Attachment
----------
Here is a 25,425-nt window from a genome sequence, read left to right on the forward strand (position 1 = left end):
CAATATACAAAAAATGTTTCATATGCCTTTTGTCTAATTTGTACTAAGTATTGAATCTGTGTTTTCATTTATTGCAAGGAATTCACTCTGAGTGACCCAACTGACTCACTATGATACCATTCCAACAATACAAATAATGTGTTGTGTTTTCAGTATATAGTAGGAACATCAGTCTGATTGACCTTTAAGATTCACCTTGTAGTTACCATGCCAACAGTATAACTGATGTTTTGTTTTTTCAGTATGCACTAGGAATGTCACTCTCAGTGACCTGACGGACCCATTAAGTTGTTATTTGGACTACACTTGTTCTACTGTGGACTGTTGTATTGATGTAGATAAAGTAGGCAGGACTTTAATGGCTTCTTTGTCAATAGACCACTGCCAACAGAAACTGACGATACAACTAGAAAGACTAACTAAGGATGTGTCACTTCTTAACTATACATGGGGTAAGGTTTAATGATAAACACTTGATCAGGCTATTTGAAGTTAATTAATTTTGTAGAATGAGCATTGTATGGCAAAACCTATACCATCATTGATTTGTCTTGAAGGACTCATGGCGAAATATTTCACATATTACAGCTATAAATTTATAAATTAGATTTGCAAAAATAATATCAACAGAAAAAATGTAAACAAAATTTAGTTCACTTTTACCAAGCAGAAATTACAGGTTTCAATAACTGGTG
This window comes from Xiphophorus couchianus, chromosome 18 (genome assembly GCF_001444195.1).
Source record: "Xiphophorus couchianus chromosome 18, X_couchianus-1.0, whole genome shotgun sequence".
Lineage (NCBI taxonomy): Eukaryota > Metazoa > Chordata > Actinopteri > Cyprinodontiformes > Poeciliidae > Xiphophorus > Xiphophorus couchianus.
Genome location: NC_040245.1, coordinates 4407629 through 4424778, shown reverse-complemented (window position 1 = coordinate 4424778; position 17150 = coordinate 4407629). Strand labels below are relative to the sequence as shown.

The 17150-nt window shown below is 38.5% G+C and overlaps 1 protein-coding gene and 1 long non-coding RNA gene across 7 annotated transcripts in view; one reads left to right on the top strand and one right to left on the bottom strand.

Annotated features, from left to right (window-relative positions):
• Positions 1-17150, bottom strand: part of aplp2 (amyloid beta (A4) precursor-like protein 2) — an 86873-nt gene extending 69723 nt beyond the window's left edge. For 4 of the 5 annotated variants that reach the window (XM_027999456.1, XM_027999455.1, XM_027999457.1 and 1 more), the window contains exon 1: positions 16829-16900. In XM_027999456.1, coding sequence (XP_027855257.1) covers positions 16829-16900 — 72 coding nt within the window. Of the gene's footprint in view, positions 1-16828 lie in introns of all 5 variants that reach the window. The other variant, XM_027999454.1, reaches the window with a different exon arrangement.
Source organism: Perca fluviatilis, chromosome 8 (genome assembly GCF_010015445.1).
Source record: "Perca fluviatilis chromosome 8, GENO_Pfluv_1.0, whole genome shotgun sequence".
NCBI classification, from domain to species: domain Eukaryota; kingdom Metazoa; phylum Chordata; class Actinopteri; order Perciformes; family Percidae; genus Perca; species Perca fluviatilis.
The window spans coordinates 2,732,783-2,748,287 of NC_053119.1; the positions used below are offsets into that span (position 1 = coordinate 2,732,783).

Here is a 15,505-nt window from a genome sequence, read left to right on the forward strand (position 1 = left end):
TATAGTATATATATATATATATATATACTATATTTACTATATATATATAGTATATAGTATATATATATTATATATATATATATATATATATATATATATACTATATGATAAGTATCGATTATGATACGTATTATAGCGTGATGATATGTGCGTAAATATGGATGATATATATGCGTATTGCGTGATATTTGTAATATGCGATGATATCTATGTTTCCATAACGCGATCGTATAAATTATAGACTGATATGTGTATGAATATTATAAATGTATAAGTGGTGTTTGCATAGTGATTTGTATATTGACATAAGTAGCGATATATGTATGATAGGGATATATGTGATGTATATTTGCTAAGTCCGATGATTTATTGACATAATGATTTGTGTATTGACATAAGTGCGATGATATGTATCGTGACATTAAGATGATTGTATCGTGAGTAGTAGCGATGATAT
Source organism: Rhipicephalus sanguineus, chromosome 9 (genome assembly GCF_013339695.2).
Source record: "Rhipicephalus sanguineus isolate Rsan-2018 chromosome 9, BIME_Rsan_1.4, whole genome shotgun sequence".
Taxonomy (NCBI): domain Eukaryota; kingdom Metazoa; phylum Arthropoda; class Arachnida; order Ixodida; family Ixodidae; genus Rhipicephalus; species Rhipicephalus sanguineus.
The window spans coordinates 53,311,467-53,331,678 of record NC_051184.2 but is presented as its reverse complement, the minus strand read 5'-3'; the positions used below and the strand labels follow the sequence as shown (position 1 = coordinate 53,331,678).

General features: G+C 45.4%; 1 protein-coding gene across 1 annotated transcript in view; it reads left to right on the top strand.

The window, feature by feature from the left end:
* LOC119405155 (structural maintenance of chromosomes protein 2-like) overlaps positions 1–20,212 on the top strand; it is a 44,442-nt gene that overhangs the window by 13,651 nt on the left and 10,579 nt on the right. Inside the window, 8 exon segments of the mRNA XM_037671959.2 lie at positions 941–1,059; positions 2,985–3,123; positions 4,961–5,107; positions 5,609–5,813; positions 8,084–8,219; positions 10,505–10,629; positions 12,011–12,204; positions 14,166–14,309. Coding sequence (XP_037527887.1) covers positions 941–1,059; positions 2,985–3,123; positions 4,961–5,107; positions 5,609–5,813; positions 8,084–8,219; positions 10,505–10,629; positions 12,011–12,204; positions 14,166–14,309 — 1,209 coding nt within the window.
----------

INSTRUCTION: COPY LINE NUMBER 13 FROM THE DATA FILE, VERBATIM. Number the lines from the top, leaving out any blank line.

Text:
The window spans coordinates 2,732,783-2,748,287 of NC_053119.1; the positions used below are offsets into that span (position 1 = coordinate 2,732,783).